We understand, most starkly, the sharp generational differences in our companies, departments and teams, but there are hidden differences to which we’ve been oblivious all along.
The truth is we need to understand each other more.
The truth is, we need more diversity, more people included and more equity not only at our university, but also in our industries – to be better at what we do and to understand whom we serve.
The educator in me wants very much to live up to the lofty expectations of the next generation – to pave a pathway for those who haven’t had the same advantages or opportunities I have.
And I wish I could say I’ve always embodied values of diversity, equity and inclusion – and treated others accordingly, but I cannot. Certainly not in my youth, but not always in my professional life either.
At times, I stood by or held back when I could have used my position, privilege and the power associated with it to make a change. In other cases, the counsel, candor and openness of my colleagues has made the difference.
As I’ve moved through faculty ranks and administrative roles, lived longer and met more people, I have come to realize that the only way for me to operate responsibly is to embrace my ability to make a difference for others. I need to use my power, my agency, my privilege to set the stage for others.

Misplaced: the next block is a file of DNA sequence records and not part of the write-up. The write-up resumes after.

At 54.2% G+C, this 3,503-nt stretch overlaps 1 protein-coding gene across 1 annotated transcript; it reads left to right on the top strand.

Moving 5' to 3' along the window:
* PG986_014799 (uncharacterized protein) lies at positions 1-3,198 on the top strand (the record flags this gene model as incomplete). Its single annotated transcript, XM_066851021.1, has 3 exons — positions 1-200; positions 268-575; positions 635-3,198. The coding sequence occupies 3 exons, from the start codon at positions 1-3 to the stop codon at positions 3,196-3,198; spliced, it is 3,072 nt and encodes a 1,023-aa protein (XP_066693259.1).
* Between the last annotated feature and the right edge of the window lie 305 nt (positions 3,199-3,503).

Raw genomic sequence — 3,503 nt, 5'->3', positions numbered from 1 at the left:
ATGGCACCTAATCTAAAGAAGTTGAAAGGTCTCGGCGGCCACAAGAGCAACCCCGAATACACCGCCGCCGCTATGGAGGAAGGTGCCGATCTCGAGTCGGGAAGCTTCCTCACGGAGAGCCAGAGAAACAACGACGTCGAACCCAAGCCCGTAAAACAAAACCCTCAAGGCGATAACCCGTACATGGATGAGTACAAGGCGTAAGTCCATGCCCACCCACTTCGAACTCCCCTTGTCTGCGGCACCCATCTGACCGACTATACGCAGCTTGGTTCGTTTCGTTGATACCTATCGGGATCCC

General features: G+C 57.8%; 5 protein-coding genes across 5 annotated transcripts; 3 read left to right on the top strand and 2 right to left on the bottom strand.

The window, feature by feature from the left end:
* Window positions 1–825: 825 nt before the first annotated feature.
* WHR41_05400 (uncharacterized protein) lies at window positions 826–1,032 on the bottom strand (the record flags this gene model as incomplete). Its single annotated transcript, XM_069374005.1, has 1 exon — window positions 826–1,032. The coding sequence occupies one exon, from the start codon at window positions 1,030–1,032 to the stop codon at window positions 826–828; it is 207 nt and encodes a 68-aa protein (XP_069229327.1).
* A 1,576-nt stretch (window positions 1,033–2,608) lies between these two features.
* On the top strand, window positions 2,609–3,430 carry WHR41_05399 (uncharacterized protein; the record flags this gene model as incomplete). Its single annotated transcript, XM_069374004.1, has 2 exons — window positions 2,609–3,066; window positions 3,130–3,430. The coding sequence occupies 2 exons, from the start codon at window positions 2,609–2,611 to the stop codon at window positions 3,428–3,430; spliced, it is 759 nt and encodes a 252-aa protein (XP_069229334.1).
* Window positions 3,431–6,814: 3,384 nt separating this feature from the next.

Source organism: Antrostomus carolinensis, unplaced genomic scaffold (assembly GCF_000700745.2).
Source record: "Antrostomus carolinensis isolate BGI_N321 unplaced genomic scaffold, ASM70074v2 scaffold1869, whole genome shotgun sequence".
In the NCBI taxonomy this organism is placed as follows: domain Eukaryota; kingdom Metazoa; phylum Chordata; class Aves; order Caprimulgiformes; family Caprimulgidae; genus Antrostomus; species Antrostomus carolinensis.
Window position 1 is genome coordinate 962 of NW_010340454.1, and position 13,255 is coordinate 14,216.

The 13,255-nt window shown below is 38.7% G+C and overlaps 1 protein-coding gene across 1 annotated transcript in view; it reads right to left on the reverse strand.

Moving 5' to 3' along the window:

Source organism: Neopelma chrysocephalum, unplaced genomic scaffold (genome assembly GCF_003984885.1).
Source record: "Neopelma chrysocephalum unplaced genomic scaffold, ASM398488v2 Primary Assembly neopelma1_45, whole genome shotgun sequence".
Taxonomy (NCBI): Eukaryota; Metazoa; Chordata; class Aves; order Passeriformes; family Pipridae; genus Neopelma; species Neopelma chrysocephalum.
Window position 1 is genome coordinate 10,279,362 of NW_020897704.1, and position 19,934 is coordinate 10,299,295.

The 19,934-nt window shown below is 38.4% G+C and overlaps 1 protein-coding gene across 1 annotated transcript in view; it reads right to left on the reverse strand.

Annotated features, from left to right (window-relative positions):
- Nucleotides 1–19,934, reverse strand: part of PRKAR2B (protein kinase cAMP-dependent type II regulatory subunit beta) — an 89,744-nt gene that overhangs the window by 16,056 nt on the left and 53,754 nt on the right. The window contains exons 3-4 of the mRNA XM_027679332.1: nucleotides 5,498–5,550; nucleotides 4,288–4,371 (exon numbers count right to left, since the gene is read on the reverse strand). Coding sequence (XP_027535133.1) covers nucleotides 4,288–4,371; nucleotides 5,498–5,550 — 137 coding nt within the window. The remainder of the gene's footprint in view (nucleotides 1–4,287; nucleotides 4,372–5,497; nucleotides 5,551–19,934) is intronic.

The cultures we have created work well for us but they don’t usually include others. At least, this can result in missed opportunities, and at worst – recent events like those on our campus.
We can’t just hope that another Larry Nassar situation won’t happen again.
It is absolutely incumbent upon us to assess our cultures to create lasting change wherever necessary.
I stand here knowing that this work matters.
I’ve seen it transform people.
When voices are heard, seats at the table given, respect and dignity offered, people change.
We rise to challenges we never considered attainable.
We work harder than ever before because we share responsibility.
Our lives become richer for the relationships we develop with people we never knew.
I don't want to undervalue or understate the work that we do here in the College of Agriculture and Natural Resources, but fostering the success of others and changing cultures and organizations is more important than dollars raised and degrees earned.
By continuing to embrace our ability and responsibility to make a difference for others, we will change our respective worlds.
Ultimately, though, it won’t matter how good we are here at MSU, if you are not willing and able to use your position, privilege and power to make a difference for others as well.
These connections represent our better selves – when we acknowledge them, we are more vulnerable, uncertain, unsure.
More importantly, though, we are more authentic, genuine and real.
At MSU and beyond, this is precisely the time to be all of those things.
Listen to Hendrick's full speech here.